Join thousands of weekly readers and receive practical marketing advice for FREE.
MarketingSherpa's Case Studies, New Research Data, How-tos, Interviews and Articles

Enter your email below to join thousands of marketers and get FREE weekly newsletters with practical Case Studies, research and training, as well as MarketingSherpa updates and promotions.


Please refer to our Privacy Policy and About Us page for contact details.

No thanks, take me to MarketingSherpa

First Name:
Last Name:
May 12, 2011
Case Study

Content Marketing: Inbound strategy pulls in 25% more revenue, 70% more leads

SUMMARY: Content marketing can increase the volume and quality of your site traffic, and doesn't require a huge budget. As this company shows, you can build a strategy from the ground up using mostly free tools and resources on hand.

Check out the small-budget inbound strategy this company used to pull in 70% more leads and increase average annual account revenue by nearly 100%. See the key parts of the strategy and the steps they took to build it.
by Adam T. Sutton, Senior Reporter


When Carissa Newton joined Delivra about two years ago, most of the email service provider's sales leads came from paid third-party sources. Newton wanted to pull in more qualified leads, but her budget was tight.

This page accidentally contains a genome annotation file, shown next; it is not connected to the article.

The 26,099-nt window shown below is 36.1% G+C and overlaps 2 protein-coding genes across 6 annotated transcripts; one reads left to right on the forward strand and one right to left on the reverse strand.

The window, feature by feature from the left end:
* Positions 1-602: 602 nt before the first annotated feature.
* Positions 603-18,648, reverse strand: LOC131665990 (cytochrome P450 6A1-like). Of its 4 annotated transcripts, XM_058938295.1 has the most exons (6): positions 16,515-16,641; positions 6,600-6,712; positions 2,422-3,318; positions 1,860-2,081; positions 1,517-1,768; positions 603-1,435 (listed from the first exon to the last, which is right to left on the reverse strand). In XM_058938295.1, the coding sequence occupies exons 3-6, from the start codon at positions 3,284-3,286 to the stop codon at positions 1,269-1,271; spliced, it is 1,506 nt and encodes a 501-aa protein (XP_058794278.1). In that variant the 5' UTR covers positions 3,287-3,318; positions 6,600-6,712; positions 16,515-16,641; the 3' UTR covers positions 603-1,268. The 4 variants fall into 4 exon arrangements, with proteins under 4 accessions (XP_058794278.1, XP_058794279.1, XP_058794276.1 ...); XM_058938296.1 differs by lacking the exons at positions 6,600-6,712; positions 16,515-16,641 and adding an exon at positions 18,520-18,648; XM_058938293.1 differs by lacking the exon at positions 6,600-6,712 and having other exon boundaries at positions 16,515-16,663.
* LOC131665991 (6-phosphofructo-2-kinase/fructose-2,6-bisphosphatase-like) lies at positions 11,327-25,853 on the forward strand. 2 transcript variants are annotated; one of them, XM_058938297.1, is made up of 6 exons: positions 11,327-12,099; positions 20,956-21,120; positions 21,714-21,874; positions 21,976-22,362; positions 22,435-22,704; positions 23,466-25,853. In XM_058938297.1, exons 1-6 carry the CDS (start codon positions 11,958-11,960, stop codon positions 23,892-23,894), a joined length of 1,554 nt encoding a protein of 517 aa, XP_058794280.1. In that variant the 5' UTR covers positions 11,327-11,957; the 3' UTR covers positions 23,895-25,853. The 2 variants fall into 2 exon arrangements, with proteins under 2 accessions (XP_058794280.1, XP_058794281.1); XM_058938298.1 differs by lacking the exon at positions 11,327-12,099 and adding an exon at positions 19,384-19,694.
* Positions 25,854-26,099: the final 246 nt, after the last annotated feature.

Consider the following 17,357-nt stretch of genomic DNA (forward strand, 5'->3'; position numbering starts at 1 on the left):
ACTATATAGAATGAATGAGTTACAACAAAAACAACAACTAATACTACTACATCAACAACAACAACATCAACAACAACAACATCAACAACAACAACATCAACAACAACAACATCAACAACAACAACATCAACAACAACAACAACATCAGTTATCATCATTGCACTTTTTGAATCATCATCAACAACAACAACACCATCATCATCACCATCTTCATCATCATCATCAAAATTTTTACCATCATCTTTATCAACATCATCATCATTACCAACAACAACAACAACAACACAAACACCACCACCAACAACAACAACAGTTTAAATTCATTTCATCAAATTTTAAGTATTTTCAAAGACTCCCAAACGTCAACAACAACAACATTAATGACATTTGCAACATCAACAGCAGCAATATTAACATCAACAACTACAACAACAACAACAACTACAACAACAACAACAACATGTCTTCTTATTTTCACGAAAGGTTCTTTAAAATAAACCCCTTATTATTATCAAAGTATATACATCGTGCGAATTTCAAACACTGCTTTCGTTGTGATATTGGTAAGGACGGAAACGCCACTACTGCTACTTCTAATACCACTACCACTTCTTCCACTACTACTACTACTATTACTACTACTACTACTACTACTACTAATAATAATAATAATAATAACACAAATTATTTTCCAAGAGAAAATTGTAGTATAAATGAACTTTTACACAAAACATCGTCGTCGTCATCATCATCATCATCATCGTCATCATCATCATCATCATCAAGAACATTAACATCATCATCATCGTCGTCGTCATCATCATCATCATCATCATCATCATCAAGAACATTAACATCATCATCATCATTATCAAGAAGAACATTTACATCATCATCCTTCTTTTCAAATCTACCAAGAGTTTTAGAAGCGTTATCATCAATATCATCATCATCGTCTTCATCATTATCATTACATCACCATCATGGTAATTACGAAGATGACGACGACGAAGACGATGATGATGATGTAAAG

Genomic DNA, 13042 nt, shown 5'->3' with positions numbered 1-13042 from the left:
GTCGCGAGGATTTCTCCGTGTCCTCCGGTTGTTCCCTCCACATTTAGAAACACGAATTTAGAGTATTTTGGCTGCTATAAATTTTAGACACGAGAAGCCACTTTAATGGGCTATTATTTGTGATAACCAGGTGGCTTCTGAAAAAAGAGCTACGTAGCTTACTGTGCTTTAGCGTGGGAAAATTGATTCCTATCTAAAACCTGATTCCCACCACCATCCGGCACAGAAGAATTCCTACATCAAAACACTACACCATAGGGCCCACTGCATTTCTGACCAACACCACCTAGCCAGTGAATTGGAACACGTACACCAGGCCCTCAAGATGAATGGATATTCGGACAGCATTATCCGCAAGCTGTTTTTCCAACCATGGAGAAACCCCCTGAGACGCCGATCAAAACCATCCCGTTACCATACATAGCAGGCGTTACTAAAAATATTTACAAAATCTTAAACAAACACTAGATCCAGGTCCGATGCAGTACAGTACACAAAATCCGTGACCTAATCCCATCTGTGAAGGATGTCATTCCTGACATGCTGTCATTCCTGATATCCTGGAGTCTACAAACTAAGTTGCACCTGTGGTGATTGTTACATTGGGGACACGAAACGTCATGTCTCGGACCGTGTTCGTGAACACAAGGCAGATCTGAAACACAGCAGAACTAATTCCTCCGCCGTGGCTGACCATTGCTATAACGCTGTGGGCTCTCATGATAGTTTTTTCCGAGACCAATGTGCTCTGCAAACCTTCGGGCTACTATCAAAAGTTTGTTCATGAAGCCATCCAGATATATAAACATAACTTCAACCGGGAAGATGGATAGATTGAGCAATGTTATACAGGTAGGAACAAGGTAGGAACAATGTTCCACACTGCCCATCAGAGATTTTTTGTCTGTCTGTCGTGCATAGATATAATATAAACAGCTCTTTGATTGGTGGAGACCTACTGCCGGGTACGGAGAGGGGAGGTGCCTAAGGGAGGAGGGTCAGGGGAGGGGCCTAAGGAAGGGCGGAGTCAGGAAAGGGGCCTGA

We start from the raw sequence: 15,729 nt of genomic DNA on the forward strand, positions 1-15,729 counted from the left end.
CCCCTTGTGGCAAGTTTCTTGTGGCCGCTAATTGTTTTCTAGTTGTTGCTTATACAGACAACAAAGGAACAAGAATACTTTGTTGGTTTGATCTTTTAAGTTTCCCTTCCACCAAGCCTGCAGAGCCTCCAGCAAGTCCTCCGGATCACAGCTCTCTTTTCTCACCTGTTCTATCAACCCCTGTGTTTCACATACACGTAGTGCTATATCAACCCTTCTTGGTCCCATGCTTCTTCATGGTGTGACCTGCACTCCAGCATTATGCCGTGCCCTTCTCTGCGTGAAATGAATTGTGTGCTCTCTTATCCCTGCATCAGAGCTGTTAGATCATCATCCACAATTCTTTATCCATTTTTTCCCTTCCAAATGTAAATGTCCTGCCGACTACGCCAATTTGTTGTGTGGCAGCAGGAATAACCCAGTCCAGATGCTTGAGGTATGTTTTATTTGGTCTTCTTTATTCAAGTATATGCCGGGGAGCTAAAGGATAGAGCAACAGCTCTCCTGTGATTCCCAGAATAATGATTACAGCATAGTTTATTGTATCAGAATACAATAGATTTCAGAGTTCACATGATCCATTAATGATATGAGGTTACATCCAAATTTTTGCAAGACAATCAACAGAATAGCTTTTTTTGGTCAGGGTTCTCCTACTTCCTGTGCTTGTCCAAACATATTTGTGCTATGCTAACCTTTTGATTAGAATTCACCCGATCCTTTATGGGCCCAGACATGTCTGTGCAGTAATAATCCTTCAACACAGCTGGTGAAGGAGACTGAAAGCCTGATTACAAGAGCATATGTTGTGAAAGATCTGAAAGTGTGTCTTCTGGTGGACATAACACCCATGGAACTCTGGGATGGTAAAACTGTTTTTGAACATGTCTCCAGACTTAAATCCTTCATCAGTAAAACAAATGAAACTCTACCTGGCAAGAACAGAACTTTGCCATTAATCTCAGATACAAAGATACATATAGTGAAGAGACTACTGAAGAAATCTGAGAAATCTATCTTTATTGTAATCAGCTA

Spending more on advertising and other outbound strategies was not an option. Instead, she needed more prospects to discover and reach out to Delivra. She knew from past experiences that such leads could be valuable.

"My job was to build marketing efforts where we could get inbound leads to start flowing in," Newton says. "In my past experiences, that's where we found the highest-quality leads."

"If you want better leads and you want higher dollar sales, then you need to have these people raising their hands and telling you that they want to hear more about your products or services, rather than just pushing your messages out."

Newton needed to establish an inbound marketing strategy to pull in high-quality leads -- but the company did not have the architecture. Her team needed to build it from scratch.


Newton set her sights on building marketing assets on a low budget and without the help of agencies or vendors. She wanted these assets to efficiently attract more qualified leads and to be easily measurable.

Here are the steps her team followed:

Step #1. Create guidelines for messaging

Newton planned to generate a ton of content for the strategy. For it to be effective, she needed the strategy to accurately describe Delivra's brand, products and philosophy.

Delivra did not have a messaging strategy before this effort. Newton's team had to create one. Over a period of three weeks, the marketers shaped Delivra's tone and style through meetings with management and employees, as well as through research on Delivra's position in the market.

They created documents outlining Delivra's branding and messaging guidelines. The documents explained topics such as how employees should describe Delivra's services and how the company differs from other email service providers.